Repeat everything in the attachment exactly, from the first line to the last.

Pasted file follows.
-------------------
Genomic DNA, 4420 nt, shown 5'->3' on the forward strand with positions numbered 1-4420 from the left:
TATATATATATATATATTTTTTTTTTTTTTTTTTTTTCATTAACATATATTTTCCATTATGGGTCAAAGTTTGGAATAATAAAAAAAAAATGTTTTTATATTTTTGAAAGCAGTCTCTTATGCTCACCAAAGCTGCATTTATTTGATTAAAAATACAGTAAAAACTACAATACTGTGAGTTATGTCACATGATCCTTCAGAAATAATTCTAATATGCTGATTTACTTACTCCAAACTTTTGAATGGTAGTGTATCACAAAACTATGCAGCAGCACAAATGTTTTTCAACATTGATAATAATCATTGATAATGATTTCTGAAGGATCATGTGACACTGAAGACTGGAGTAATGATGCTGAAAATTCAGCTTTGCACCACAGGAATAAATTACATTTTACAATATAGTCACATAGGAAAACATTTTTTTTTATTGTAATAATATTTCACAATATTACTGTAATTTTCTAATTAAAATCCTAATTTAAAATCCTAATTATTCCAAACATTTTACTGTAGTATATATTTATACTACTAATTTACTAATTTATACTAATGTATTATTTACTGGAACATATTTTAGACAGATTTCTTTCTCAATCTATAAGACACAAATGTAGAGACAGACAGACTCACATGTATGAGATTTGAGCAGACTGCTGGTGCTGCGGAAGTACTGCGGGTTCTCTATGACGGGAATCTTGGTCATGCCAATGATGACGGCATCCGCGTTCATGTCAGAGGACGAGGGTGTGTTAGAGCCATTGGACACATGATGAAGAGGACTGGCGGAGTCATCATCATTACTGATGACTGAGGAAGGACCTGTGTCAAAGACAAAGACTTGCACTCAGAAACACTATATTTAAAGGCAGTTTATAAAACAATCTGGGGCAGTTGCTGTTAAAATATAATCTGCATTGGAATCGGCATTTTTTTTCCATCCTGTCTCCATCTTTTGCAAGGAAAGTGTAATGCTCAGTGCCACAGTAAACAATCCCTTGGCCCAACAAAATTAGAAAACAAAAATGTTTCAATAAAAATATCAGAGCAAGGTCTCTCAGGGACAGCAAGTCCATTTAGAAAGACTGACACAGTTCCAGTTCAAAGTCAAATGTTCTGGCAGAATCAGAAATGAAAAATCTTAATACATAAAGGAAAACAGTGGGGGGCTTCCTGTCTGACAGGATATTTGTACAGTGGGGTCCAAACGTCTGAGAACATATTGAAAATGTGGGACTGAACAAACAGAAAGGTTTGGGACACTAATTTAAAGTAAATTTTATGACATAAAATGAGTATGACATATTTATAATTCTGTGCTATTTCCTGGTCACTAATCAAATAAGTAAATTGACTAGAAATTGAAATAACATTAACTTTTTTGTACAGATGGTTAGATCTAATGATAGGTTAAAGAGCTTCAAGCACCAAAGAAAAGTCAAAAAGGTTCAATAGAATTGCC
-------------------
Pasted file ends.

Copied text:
Genomic DNA, 4420 nt, shown 5'->3' on the forward strand with positions numbered 1-4420 from the left:
TATATATATATATATATTTTTTTTTTTTTTTTTTTTTCATTAACATATATTTTCCATTATGGGTCAAAGTTTGGAATAATAAAAAAAAAATGTTTTTATATTTTTGAAAGCAGTCTCTTATGCTCACCAAAGCTGCATTTATTTGATTAAAAATACAGTAAAAACTACAATACTGTGAGTTATGTCACATGATCCTTCAGAAATAATTCTAATATGCTGATTTACTTACTCCAAACTTTTGAATGGTAGTGTATCACAAAACTATGCAGCAGCACAAATGTTTTTCAACATTGATAATAATCATTGATAATGATTTCTGAAGGATCATGTGACACTGAAGACTGGAGTAATGATGCTGAAAATTCAGCTTTGCACCACAGGAATAAATTACATTTTACAATATAGTCACATAGGAAAACATTTTTTTTTATTGTAATAATATTTCACAATATTACTGTAATTTTCTAATTAAAATCCTAATTTAAAATCCTAATTATTCCAAACATTTTACTGTAGTATATATTTATACTACTAATTTACTAATTTATACTAATGTATTATTTACTGGAACATATTTTAGACAGATTTCTTTCTCAATCTATAAGACACAAATGTAGAGACAGACAGACTCACATGTATGAGATTTGAGCAGACTGCTGGTGCTGCGGAAGTACTGCGGGTTCTCTATGACGGGAATCTTGGTCATGCCAATGATGACGGCATCCGCGTTCATGTCAGAGGACGAGGGTGTGTTAGAGCCATTGGACACATGATGAAGAGGACTGGCGGAGTCATCATCATTACTGATGACTGAGGAAGGACCTGTGTCAAAGACAAAGACTTGCACTCAGAAACACTATATTTAAAGGCAGTTTATAAAACAATCTGGGGCAGTTGCTGTTAAAATATAATCTGCATTGGAATCGGCATTTTTTTTCCATCCTGTCTCCATCTTTTGCAAGGAAAGTGTAATGCTCAGTGCCACAGTAAACAATCCCTTGGCCCAACAAAATTAGAAAACAAAAATGTTTCAATAAAAATATCAGAGCAAGGTCTCTCAGGGACAGCAAGTCCATTTAGAAAGACTGACACAGTTCCAGTTCAAAGTCAAATGTTCTGGCAGAATCAGAAATGAAAAATCTTAATACATAAAGGAAAACAGTGGGGGGCTTCCTGTCTGACAGGATATTTGTACAGTGGGGTCCAAACGTCTGAGAACATATTGAAAATGTGGGACTGAACAAACAGAAAGGTTTGGGACACTAATTTAAAGTAAATTTTATGACATAAAATGAGTATGACATATTTATAATTCTGTGCTATTTCCTGGTCACTAATCAAATAAGTAAATTGACTAGAAATTGAAATAACATTAACTTTTTTGTACAGATGGTTAGATCTAATGATAGGTTAAAGAGCTTCAAGCACCAAAGAAAAGTCAAAAAGGTTCAATAGAATTGCC